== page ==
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Cancer. 2005 Aug 1;104(3):443-56.

Clinical management of osteoporosis in women with a history of breast carcinoma.

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  • 1Breast Cancer Medicine Service, Memorial Sloan-Kettering Cancer Center, 1275 York Avenue, New York, NY 10021, USA. vanpoznc@mskcc.org


Osteoporosis is a skeletal disorder that is characterized by low bone mass and compromised bone strength. Fractures are the clinically important consequence of osteoporosis and result not only in disability but also in excess mortality. Women who have a history of breast carcinoma may represent a unique population for whom screening and treatment for osteoporosis should be modified. A review of the English literature was performed that included original, review, consensus, and statement articles that were identified through Medline or National Institutes of Health-related links. According to the literature, osteoporosis constitutes a major public health problem. Approximately 55% of the U.S. population > or = 50 years of age has low bone mass (osteopenia or osteoporosis). Annually, > 200,000 women in the U.S. are diagnosed with breast carcinoma. Due to the high prevalence rates of both low bone mass and breast carcinoma in women, these two diseases commonly coexist in the same individuals. Women with a history of breast carcinoma may be at increased risk of developing bone loss and fragility fractures as a consequence of antineoplastic therapies. The majority of women treated for early-stage breast carcinoma do not develop recurrences, as a result of recent advances in therapy. Ensuring the diagnosis, prevention, and treatment of long-term toxicities and comorbid conditions like osteoporosis in breast carcinoma survivors is a serious concern and is of increasing importance. In this article, the authors address the evaluation and treatment of osteoporosis in women who have a history of early-stage breast carcinoma.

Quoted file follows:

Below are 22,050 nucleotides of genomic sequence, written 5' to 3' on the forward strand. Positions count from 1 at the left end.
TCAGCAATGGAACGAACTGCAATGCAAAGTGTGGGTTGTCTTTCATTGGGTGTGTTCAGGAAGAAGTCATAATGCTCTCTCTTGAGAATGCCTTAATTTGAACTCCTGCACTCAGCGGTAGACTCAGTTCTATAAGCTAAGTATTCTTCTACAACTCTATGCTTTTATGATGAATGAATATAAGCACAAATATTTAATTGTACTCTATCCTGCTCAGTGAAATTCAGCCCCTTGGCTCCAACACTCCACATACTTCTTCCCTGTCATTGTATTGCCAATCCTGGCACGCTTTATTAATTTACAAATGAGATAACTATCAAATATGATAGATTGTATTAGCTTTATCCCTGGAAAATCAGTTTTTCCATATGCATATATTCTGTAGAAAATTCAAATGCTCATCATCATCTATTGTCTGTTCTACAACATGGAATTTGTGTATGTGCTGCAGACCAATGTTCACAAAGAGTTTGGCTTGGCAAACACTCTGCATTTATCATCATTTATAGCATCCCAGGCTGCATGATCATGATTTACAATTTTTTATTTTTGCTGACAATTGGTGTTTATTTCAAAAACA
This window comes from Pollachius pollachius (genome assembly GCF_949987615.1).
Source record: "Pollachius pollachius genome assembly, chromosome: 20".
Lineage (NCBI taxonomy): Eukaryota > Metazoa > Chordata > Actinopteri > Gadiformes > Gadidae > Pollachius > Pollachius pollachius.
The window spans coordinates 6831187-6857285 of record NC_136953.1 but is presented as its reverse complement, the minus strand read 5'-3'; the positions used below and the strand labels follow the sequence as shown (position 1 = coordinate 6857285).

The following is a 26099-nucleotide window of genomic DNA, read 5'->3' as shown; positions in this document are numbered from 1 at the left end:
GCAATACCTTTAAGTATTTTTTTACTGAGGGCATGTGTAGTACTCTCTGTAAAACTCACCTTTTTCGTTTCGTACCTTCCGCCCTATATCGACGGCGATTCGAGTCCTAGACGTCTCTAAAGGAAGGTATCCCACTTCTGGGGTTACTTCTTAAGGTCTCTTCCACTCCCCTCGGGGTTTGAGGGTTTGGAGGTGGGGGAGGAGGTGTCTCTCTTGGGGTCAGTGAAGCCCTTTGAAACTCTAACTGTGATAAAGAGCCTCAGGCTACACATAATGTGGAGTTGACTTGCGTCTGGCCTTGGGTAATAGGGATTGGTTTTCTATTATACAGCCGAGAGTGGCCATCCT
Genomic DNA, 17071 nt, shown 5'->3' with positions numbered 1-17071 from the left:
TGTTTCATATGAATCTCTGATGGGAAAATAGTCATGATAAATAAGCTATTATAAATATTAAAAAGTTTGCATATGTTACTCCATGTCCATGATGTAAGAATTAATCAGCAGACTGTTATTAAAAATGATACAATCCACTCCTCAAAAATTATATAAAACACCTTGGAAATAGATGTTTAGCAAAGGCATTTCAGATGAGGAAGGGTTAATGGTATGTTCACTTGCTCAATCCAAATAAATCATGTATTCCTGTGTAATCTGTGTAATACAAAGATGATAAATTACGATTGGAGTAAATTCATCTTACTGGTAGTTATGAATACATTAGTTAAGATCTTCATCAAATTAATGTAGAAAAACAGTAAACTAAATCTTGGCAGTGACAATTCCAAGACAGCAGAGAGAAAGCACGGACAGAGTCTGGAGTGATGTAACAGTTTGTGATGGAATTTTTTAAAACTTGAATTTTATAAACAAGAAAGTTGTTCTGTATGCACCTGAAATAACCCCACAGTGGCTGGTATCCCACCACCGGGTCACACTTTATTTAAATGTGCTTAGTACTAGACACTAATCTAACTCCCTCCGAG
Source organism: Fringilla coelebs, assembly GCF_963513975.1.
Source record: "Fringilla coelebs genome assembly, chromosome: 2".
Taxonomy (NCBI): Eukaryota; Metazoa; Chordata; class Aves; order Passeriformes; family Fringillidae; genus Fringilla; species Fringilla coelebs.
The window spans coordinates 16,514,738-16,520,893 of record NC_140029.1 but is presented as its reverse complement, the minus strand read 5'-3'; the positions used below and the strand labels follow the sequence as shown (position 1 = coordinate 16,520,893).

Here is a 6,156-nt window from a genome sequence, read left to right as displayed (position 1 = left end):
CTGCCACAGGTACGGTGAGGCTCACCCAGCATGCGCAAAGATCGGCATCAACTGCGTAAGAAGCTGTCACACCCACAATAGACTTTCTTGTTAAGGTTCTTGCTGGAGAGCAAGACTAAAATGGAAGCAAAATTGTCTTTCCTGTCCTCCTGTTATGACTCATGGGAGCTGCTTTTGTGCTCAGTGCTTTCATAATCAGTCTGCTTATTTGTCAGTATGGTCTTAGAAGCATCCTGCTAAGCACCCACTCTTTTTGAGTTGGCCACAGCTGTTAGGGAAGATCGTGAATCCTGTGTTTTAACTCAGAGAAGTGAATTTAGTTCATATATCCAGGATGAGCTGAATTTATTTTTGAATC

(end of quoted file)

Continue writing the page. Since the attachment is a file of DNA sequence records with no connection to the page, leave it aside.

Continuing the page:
(c) 2005 American Cancer Society.

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